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August 16, 2018

Hershey CFO Patricia Little plans to retire next spring

Hershey chief financial officer Patricia Little has announced her intention to retire from the US confectioner next spring with a search for a successor already underway.

Hershey chief financial officer Patricia Little has announced her intention to retire from the US confectioner next spring with a search for a successor already underway.

Little, who is also senior vice president of the New York-listed firm, has held the Hershey CFO position since 2015. She was brought in from recruitment company Kelly Services, and previously spent more than two decades at Ford Motor Co. 

“After more than a decade as a CFO for two public companies, I am looking forward to a more relaxed lifestyle,” said Little. “I will continue to be focused on delivering our 2018 commitments and setting up the business with a strong 2019 plan.” 

Michele Buck, who was promoted to chief executive of the Pennsylvania-based firm last year from COO, commented: “Patricia has been a critical leader at Hershey, providing counsel and partnership as I took the helm and charted a new vision for the company. Patricia has been instrumental in helping create a more profitable and sustainable international business model, instilling a more disciplined cost-management model across the enterprise, and successfully leading the company’s financial systems implementation, an important piece of our ERP transformation.”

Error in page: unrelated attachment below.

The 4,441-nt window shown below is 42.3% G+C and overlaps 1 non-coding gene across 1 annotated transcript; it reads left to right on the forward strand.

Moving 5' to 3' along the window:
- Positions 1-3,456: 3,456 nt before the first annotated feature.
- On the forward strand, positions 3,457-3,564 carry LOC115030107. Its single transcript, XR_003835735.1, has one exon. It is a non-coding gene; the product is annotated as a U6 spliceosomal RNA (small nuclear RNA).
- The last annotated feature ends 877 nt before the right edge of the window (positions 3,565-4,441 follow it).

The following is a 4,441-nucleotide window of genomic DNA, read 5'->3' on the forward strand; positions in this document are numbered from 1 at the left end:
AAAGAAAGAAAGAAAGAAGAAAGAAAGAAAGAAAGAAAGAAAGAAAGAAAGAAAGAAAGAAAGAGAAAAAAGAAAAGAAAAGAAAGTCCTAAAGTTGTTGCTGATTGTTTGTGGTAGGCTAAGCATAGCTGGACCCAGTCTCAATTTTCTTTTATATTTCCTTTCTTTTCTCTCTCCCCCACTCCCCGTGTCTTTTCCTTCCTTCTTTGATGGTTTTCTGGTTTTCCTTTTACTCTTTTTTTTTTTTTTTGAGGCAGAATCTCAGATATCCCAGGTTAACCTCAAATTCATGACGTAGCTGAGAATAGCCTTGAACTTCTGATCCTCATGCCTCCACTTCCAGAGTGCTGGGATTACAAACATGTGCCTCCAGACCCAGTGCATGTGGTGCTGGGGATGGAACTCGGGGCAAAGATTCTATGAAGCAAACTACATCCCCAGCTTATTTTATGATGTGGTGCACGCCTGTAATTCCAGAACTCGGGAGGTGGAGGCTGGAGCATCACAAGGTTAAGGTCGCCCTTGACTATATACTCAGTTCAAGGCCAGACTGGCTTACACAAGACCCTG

Last month, Hershey upgraded its outlook for 2018 reported sales on the back of recent acquisitions and disposals. It purchased US-based Amplify Snack Brands last year, and more recently offloaded its Chinese subsidiary Shanghai Golden Monkey in July and UK crisps maker Tyrrells to Intersnack in May.  

Hershey said full-year reported net sales are expected to increase towards the “low end” of the updated 3.5% to 5.5% range, including the “updated net impact from acquisitions and divestitures of approximately 3.5 points versus the previous estimate of 5 points, reflecting recent international business divestitures”.

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The outlook for organic net sales was reaffirmed towards the “low end of the slightly up to 2% range”.

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